- Gibson Guitar runs an island on Second Life where it offers avatars free guitars.
- Colgate offers players a script (or computer program) that allows an avatar to smile brightly.
Many companies have opened storefronts within virtual worlds and sell or give away in-game versions of their products that usually correlate with a more expensive real-world item. For example, at the Reebok store in Second Life, an avatar can purchase Reebok sneakers and then the user can click through to the Reebok website and purchase the same sneakers for use in the real world. Companies also engage in virtual marketing campaigns with specific product placement, consumer contests and virtual product giveaways. A presence in these virtual worlds appears to have real-world financial benefits for these trademark owners in terms of brand awareness and generating goodwill among consumers.
Fertile Ground for Abuse
Not all is fun and games, however, for brand owners. As in the real world, infringers abound in the virtual world by selling unauthorized virtual versions of real-life products or using real-world trademarks without consent. Infringement is easy in light of the fact that it is relatively simple to create a virtual counterfeit. Trademark owners have a new burden to police their brands in virtual worlds and evaluate whether the misuse is worthy of action.
Virtual-world providers have terms of service that prohibit intellectual property infringement and provide a method by which IP owners can report abuse. In addition to filing a notice of infringement with the service provider, trademark owners have taken some alternative creative measures when faced with virtual infringements:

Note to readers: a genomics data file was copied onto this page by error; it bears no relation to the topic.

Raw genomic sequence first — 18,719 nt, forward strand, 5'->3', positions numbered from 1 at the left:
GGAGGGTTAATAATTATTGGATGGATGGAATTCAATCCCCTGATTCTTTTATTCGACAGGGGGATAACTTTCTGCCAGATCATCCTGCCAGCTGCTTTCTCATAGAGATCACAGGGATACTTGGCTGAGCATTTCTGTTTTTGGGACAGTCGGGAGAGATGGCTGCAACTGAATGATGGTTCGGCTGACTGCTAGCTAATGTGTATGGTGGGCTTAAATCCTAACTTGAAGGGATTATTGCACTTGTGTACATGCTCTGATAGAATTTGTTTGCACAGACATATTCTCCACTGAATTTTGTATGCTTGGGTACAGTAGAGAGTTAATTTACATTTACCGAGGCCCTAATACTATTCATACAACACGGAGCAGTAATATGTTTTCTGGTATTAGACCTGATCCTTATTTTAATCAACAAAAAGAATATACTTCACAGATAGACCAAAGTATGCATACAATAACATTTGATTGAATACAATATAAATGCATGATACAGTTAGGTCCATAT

- Coca-Cola freely licenses the use of its mark on Second Life.
- Herman Miller ran a “Get Real” campaign where it offered to replace knock-off Aeron chairs that users had purchased with Herman Miller’s official virtual version of its Aeron chair.
Legal precedent is sparse with respect to more traditional steps to enforce trademark rights, and many questions remain open. For example, the Lanham Act requires a “use in commerce” for an infringement action—is selling virtual Nike knock-off sneakers a use in commerce? Does “use in commerce” solely depend on there being an exchange of money, like on Second Life, or will courts recognize the unauthorized use of a trademark in a virtual world not connected to the sale of a virtual product as an infringement?6 Will federal courts follow the lead of the U.S.P.T.O., which has issued a trademark registrations for an “avatar” and for services rendered soley in a virtual world, and find that virtual activity is a regulated use in commerce?7
Jurisdictional issues also abound—what if the defendant is located outside of the United States, yet his virtual storefront is accessible by US consumers/avatars? How do the principles of fair use, parody and the First Amendment apply in a virtual world? Are damages accounted for in Linden dollars or US dollars? How these issues play out in a real court of law will be interesting to watch develop. In the meantime, the rise of virtual worlds can no longer go unnoticed by brand owners.